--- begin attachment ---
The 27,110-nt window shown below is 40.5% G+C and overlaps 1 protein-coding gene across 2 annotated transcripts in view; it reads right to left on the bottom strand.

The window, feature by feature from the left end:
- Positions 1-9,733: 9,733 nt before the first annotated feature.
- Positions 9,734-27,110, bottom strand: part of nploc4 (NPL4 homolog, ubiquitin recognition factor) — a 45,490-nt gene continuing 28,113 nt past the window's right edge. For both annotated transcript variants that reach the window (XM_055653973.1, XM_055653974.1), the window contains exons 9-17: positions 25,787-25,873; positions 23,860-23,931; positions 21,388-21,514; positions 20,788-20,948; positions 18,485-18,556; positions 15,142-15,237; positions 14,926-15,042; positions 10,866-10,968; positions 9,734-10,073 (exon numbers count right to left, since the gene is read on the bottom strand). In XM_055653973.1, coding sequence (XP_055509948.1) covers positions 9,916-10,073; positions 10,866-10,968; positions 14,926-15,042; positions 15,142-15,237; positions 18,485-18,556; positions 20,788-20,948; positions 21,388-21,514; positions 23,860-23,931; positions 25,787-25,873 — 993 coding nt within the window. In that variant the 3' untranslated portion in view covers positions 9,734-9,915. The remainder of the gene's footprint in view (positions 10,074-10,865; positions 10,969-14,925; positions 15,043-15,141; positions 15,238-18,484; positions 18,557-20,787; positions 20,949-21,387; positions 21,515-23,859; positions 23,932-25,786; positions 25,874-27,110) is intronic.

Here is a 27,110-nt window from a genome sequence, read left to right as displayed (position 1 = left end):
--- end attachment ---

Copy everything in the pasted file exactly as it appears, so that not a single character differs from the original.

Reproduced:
The 27,110-nt window shown below is 40.5% G+C and overlaps 1 protein-coding gene across 2 annotated transcripts in view; it reads right to left on the bottom strand.

The window, feature by feature from the left end:
- Positions 1-9,733: 9,733 nt before the first annotated feature.
- Positions 9,734-27,110, bottom strand: part of nploc4 (NPL4 homolog, ubiquitin recognition factor) — a 45,490-nt gene continuing 28,113 nt past the window's right edge. For both annotated transcript variants that reach the window (XM_055653973.1, XM_055653974.1), the window contains exons 9-17: positions 25,787-25,873; positions 23,860-23,931; positions 21,388-21,514; positions 20,788-20,948; positions 18,485-18,556; positions 15,142-15,237; positions 14,926-15,042; positions 10,866-10,968; positions 9,734-10,073 (exon numbers count right to left, since the gene is read on the bottom strand). In XM_055653973.1, coding sequence (XP_055509948.1) covers positions 9,916-10,073; positions 10,866-10,968; positions 14,926-15,042; positions 15,142-15,237; positions 18,485-18,556; positions 20,788-20,948; positions 21,388-21,514; positions 23,860-23,931; positions 25,787-25,873 — 993 coding nt within the window. In that variant the 3' untranslated portion in view covers positions 9,734-9,915. The remainder of the gene's footprint in view (positions 10,074-10,865; positions 10,969-14,925; positions 15,043-15,141; positions 15,238-18,484; positions 18,557-20,787; positions 20,949-21,387; positions 21,515-23,859; positions 23,932-25,786; positions 25,874-27,110) is intronic.

Here is a 27,110-nt window from a genome sequence, read left to right as displayed (position 1 = left end):